Since its inception 10 years ago, the Young Farming Champions program has trained more than 100 people to promote agriculture to young people.
Story + Photos Mandy McKeesick
At Burwood Girls High School in Sydney students are excitedly awaiting a farmer. Many will be imagining an older white male, so when 31-year-old Sam Wan breezes through the door, preconceptions and stereotypes fly straight out the window. Sam is young. She is female. And she is one of them. As a first-generation Chinese-Australian born in the western suburbs of Sydney, Sam’s own stereotypical career path may have been a doctor or lawyer, but she has found her calling as a wool broker in Melbourne, and her enthusiasm for the industry is infectious.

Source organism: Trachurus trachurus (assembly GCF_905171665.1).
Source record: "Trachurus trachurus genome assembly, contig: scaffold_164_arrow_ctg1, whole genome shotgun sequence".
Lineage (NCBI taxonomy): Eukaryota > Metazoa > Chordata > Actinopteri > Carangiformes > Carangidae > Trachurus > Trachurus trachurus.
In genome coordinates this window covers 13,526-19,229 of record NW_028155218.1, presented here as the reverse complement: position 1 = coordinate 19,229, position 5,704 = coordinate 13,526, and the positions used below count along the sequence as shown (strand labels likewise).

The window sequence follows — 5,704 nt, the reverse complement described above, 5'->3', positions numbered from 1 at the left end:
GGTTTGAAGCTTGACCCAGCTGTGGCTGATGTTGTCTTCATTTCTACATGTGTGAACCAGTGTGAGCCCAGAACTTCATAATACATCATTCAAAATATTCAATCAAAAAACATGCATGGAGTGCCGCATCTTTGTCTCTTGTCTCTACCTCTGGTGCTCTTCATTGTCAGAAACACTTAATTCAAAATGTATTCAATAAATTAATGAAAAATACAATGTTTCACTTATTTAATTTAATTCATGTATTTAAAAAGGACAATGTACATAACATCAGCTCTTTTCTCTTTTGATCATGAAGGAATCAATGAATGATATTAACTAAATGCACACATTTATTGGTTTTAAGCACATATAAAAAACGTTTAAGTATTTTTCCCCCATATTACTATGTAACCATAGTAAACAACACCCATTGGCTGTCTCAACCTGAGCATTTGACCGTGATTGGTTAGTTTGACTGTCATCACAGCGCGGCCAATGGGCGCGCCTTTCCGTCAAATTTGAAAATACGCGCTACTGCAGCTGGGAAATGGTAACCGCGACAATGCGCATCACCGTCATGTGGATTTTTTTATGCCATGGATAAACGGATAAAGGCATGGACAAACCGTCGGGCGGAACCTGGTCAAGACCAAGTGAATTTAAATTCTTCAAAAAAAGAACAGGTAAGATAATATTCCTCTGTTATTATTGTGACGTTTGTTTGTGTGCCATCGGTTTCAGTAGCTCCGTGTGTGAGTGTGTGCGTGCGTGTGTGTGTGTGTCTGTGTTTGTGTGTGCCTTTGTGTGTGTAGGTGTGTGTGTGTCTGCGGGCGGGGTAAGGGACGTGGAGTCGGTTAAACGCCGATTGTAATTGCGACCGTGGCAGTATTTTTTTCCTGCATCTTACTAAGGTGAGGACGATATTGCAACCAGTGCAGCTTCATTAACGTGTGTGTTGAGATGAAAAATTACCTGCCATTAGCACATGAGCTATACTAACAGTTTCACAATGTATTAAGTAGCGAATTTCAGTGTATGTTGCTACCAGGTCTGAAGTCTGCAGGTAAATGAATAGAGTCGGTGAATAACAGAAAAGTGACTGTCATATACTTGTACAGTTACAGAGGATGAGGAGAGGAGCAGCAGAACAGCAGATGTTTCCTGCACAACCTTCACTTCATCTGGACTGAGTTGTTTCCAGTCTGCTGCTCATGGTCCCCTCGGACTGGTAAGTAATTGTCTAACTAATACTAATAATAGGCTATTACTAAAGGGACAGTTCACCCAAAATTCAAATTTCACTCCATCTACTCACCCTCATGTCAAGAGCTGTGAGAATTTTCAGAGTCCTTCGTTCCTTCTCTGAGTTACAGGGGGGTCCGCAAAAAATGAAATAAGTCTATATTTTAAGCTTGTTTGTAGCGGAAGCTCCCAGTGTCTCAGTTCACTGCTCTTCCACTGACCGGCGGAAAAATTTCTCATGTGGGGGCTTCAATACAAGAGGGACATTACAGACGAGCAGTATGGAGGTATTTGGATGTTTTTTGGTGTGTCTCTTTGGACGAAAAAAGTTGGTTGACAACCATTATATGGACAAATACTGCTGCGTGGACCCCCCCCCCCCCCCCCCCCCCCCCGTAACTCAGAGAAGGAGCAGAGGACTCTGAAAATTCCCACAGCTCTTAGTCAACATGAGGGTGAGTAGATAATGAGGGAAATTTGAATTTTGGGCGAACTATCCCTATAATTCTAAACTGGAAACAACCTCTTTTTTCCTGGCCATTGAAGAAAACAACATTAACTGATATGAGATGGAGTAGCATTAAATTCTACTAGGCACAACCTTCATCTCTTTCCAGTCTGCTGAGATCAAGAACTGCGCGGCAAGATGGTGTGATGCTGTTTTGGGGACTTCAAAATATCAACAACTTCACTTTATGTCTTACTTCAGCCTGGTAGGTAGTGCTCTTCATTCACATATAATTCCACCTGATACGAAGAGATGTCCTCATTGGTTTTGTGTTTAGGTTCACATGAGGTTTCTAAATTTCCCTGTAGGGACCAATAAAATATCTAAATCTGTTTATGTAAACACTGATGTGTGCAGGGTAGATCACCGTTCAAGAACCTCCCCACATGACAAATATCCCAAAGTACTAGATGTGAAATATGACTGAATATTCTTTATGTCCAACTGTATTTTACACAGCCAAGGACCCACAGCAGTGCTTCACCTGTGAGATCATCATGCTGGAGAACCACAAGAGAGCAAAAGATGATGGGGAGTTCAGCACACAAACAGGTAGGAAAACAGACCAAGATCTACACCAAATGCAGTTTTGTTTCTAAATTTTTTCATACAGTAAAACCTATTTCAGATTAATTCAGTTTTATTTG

Sam is a Young Farming Champion (YFC) – one of a cohort of brilliant youth ambassadors trained since the program started in 2010. They aim to create positive perceptions of Australian agriculture, showcase the plethora of careers and become role models and leaders. Since its inception, the YFC program has trained over 100 people, all of whom are pursuing careers in agriculture and advocating on behalf of the industry. They have visited 400 schools, connected with 300,000 students and engaged with countless numbers of people in the general community. As they continue to gain experience, the YFCs become leaders in their own right.
This story excerpt is from Issue #128
Outback Magazine: Dec/Jan 2020